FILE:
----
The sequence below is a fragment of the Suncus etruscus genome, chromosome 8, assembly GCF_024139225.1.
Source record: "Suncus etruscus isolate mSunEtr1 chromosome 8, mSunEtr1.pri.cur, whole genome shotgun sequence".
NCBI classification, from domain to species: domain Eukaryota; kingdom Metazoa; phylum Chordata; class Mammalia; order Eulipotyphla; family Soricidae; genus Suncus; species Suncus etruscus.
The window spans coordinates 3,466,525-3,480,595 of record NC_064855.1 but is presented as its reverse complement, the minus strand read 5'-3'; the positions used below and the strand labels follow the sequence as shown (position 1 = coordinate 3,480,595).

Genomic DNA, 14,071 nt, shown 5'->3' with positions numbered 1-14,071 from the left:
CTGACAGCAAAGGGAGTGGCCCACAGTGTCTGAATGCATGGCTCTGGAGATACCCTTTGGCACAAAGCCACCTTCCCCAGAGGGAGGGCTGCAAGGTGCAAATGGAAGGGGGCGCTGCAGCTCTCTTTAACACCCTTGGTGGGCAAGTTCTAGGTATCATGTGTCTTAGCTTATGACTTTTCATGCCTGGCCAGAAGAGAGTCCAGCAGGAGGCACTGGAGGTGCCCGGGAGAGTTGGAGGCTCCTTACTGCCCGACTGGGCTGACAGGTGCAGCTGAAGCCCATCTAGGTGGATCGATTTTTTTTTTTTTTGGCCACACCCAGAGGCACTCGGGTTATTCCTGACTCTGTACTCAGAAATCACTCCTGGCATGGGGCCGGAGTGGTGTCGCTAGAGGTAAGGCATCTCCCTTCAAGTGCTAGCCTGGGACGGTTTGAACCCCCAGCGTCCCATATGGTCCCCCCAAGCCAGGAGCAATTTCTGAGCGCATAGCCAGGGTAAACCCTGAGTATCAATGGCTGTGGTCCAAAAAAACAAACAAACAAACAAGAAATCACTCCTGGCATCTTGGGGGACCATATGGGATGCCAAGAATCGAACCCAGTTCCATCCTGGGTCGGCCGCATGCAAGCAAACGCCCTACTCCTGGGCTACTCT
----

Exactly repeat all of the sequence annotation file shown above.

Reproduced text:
The sequence below is a fragment of the Suncus etruscus genome, chromosome 8, assembly GCF_024139225.1.
Source record: "Suncus etruscus isolate mSunEtr1 chromosome 8, mSunEtr1.pri.cur, whole genome shotgun sequence".
NCBI classification, from domain to species: domain Eukaryota; kingdom Metazoa; phylum Chordata; class Mammalia; order Eulipotyphla; family Soricidae; genus Suncus; species Suncus etruscus.
The window spans coordinates 3,466,525-3,480,595 of record NC_064855.1 but is presented as its reverse complement, the minus strand read 5'-3'; the positions used below and the strand labels follow the sequence as shown (position 1 = coordinate 3,480,595).

Genomic DNA, 14,071 nt, shown 5'->3' with positions numbered 1-14,071 from the left:
CTGACAGCAAAGGGAGTGGCCCACAGTGTCTGAATGCATGGCTCTGGAGATACCCTTTGGCACAAAGCCACCTTCCCCAGAGGGAGGGCTGCAAGGTGCAAATGGAAGGGGGCGCTGCAGCTCTCTTTAACACCCTTGGTGGGCAAGTTCTAGGTATCATGTGTCTTAGCTTATGACTTTTCATGCCTGGCCAGAAGAGAGTCCAGCAGGAGGCACTGGAGGTGCCCGGGAGAGTTGGAGGCTCCTTACTGCCCGACTGGGCTGACAGGTGCAGCTGAAGCCCATCTAGGTGGATCGATTTTTTTTTTTTTTGGCCACACCCAGAGGCACTCGGGTTATTCCTGACTCTGTACTCAGAAATCACTCCTGGCATGGGGCCGGAGTGGTGTCGCTAGAGGTAAGGCATCTCCCTTCAAGTGCTAGCCTGGGACGGTTTGAACCCCCAGCGTCCCATATGGTCCCCCCAAGCCAGGAGCAATTTCTGAGCGCATAGCCAGGGTAAACCCTGAGTATCAATGGCTGTGGTCCAAAAAAACAAACAAACAAACAAGAAATCACTCCTGGCATCTTGGGGGACCATATGGGATGCCAAGAATCGAACCCAGTTCCATCCTGGGTCGGCCGCATGCAAGCAAACGCCCTACTCCTGGGCTACTCT